The merging of Kelvin–Helmholtz vortices into large coherent flow structures in a high Reynolds number flow past a wall-mounted square cylinder

Type Article
Date 2020-05
Language English
Author(s) Mercier Philippe1, Ikhennicheu Maria2, Guillou Sylvain1, Germain GregoryORCID2, Poizot Emmanuel1, Grondeau Mikaël1, Thiébot Jérôme1, Druault Philippe3
Affiliation(s) 1 : Normandie Université, UNICAEN LUSAC, EA 4253, 60 rue Max Pol Fouchet, CS 20082, 50130 Cherbourg-en-Cotentin, France
2 : Ifremer, Marine Structure Laboratory, 150 Quai Gambetta 62200 Boulogne sur Mer, France
3 : Sorbonne Université, CNRS, UMR 7190, Institut Jean Le Rond d’Alembert, F-75005 Paris, France
Source Ocean Engineering (0029-8018) (Elsevier BV), 2020-05 , Vol. 204 , P. 107274 (13p.)
DOI 10.1016/j.oceaneng.2020.107274
WOS© Times Cited 6
Keyword(s) Turbulence, Coherent flow structure, Numerical simulation, Lattice Boltzmann Method, Large Eddy Simulation, Wall-mounted obstacles

Flows at tidal-stream energy sites are characterised by high turbulence intensities and by the occurrence of highly energetic large and coherent flow structures. The interaction of the flow with seabed roughness is suspected to play a major role in the generation of such coherent flow structures. The problem is introduced with canonical wall-mounted square obstacles representing abrupt changes of bathymetry, with high Reynolds number flow (Re = 250000). Two methods are used: a numerical model, based on the LBM (Lattice Boltzmann Method) combined with LES (Large Eddy Simulation) and an experimental set-up in a circulating tank. The numerical model is validated by comparison with experimental data. In the case of a wall-mounted square cylinder, large-scale turbulent structures are identified in experiments where boils at the free surface can be observed. LBM simulation allows their three-dimensional characterisation. The dynamic of such large-scale events is investigated by temporal, spatial and spectral numerical analysis. Results show that periodical Kelvin–Helmholtz vortices are emitted in the cylinder wake. Then, they merge to form larger and more coherent structures that rise up to the surface. A wavelet study shows that the emission frequency of the Kelvin–Helmholtz vortices is not constant over time.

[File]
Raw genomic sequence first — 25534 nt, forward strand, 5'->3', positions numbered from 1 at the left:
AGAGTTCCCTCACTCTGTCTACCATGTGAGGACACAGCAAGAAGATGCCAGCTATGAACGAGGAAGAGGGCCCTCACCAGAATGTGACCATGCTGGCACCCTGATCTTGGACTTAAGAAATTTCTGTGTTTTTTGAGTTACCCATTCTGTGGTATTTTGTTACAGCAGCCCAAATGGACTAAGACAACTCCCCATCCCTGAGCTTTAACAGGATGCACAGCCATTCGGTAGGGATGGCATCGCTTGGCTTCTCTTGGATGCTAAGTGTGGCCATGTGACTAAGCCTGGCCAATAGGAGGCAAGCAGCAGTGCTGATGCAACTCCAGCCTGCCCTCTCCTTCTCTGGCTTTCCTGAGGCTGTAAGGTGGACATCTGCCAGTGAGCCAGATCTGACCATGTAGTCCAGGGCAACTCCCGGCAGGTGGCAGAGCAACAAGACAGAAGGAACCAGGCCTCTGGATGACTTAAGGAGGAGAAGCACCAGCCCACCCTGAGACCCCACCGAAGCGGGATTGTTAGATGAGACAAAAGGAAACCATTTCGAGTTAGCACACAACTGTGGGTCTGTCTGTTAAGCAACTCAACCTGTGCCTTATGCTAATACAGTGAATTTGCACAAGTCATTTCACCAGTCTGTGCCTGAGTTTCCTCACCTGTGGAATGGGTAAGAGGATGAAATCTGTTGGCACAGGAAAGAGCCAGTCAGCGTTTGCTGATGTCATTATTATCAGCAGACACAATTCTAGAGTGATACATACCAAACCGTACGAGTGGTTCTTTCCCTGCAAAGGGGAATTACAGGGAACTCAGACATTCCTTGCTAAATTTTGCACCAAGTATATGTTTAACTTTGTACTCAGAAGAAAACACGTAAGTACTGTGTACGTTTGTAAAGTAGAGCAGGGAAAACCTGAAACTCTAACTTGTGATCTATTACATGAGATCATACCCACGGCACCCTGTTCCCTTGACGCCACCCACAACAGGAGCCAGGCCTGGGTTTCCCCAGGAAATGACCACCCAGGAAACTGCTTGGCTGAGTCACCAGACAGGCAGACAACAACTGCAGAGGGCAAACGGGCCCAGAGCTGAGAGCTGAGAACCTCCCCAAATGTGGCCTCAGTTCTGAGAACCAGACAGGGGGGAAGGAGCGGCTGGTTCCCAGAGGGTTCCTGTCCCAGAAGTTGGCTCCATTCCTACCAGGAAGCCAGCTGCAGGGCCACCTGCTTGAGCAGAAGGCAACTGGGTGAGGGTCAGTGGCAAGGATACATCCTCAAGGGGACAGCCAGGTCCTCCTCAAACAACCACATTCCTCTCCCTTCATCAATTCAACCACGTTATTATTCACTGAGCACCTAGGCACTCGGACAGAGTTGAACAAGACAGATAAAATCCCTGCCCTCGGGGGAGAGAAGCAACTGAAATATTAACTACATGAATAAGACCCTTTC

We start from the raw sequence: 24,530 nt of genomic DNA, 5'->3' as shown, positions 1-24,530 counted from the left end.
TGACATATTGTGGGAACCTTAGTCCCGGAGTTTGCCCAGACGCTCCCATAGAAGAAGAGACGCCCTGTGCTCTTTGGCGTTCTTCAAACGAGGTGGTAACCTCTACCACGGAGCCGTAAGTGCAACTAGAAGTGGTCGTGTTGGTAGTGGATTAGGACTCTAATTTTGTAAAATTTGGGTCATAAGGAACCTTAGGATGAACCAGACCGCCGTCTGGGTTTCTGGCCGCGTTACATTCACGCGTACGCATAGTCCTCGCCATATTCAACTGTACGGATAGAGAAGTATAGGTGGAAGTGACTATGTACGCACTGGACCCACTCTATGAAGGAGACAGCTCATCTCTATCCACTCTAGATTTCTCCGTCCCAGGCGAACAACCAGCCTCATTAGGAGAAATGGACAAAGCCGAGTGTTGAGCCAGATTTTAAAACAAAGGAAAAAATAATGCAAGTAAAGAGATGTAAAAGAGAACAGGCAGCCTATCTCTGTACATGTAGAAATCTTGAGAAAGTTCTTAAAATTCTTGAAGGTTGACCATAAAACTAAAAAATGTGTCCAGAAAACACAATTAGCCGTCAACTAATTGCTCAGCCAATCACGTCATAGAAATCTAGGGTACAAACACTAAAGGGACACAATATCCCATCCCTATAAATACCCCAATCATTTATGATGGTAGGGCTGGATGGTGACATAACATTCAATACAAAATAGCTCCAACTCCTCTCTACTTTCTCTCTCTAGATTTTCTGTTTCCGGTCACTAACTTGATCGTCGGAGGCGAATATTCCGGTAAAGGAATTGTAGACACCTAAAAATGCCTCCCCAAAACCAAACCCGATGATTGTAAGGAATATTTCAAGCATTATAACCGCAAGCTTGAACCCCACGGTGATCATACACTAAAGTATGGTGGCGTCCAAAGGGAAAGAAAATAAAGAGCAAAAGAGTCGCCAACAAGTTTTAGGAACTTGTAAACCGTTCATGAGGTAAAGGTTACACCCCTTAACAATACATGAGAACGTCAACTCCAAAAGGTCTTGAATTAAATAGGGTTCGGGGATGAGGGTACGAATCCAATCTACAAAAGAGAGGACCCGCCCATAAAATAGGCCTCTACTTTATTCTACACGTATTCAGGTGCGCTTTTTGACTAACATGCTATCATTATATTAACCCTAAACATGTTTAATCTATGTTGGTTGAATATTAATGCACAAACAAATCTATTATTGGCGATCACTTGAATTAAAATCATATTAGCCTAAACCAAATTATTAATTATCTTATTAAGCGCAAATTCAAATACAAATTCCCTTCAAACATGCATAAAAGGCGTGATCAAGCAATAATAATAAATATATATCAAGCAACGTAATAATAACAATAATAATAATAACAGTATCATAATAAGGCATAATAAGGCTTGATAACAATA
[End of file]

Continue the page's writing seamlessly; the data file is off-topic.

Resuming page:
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Mercier Philippe, Ikhennicheu Maria, Guillou Sylvain, Germain Gregory, Poizot Emmanuel, Grondeau Mikaël, Thiébot Jérôme, Druault Philippe (2020). The merging of Kelvin–Helmholtz vortices into large coherent flow structures in a high Reynolds number flow past a wall-mounted square cylinder. Ocean Engineering, 204, 107274 (13p.). Publisher's official version : , Open Access version :